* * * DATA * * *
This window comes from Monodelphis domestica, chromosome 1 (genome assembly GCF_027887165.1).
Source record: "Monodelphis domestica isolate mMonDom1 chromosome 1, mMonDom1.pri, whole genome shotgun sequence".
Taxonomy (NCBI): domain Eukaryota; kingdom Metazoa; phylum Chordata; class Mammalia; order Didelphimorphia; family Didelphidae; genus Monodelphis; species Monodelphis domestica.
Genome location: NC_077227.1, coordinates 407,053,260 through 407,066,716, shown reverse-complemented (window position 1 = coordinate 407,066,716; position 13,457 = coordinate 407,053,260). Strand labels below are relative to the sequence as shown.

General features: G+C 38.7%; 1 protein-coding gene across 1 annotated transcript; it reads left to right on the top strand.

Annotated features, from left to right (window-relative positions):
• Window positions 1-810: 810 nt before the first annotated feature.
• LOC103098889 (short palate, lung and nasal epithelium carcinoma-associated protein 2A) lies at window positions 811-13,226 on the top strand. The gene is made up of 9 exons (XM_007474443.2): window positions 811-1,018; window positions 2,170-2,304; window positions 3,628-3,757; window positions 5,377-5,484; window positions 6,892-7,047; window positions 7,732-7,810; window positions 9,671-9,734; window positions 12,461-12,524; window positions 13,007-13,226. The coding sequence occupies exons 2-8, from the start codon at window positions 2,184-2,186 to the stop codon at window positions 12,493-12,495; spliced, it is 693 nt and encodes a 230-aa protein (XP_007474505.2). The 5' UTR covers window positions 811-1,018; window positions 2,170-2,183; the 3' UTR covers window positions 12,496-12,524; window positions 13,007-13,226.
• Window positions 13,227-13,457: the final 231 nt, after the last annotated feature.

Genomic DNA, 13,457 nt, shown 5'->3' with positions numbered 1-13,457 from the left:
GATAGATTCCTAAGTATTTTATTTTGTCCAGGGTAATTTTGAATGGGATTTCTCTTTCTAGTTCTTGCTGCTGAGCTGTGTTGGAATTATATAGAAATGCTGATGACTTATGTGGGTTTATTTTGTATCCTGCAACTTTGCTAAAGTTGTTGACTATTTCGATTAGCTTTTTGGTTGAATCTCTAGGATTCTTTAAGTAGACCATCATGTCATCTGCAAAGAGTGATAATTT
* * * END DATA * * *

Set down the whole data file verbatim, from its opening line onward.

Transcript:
This window comes from Monodelphis domestica, chromosome 1 (genome assembly GCF_027887165.1).
Source record: "Monodelphis domestica isolate mMonDom1 chromosome 1, mMonDom1.pri, whole genome shotgun sequence".
Taxonomy (NCBI): domain Eukaryota; kingdom Metazoa; phylum Chordata; class Mammalia; order Didelphimorphia; family Didelphidae; genus Monodelphis; species Monodelphis domestica.
Genome location: NC_077227.1, coordinates 407,053,260 through 407,066,716, shown reverse-complemented (window position 1 = coordinate 407,066,716; position 13,457 = coordinate 407,053,260). Strand labels below are relative to the sequence as shown.

General features: G+C 38.7%; 1 protein-coding gene across 1 annotated transcript; it reads left to right on the top strand.

Annotated features, from left to right (window-relative positions):
• Window positions 1-810: 810 nt before the first annotated feature.
• LOC103098889 (short palate, lung and nasal epithelium carcinoma-associated protein 2A) lies at window positions 811-13,226 on the top strand. The gene is made up of 9 exons (XM_007474443.2): window positions 811-1,018; window positions 2,170-2,304; window positions 3,628-3,757; window positions 5,377-5,484; window positions 6,892-7,047; window positions 7,732-7,810; window positions 9,671-9,734; window positions 12,461-12,524; window positions 13,007-13,226. The coding sequence occupies exons 2-8, from the start codon at window positions 2,184-2,186 to the stop codon at window positions 12,493-12,495; spliced, it is 693 nt and encodes a 230-aa protein (XP_007474505.2). The 5' UTR covers window positions 811-1,018; window positions 2,170-2,183; the 3' UTR covers window positions 12,496-12,524; window positions 13,007-13,226.
• Window positions 13,227-13,457: the final 231 nt, after the last annotated feature.

Genomic DNA, 13,457 nt, shown 5'->3' with positions numbered 1-13,457 from the left:
GATAGATTCCTAAGTATTTTATTTTGTCCAGGGTAATTTTGAATGGGATTTCTCTTTCTAGTTCTTGCTGCTGAGCTGTGTTGGAATTATATAGAAATGCTGATGACTTATGTGGGTTTATTTTGTATCCTGCAACTTTGCTAAAGTTGTTGACTATTTCGATTAGCTTTTTGGTTGAATCTCTAGGATTCTTTAAGTAGACCATCATGTCATCTGCAAAGAGTGATAATTT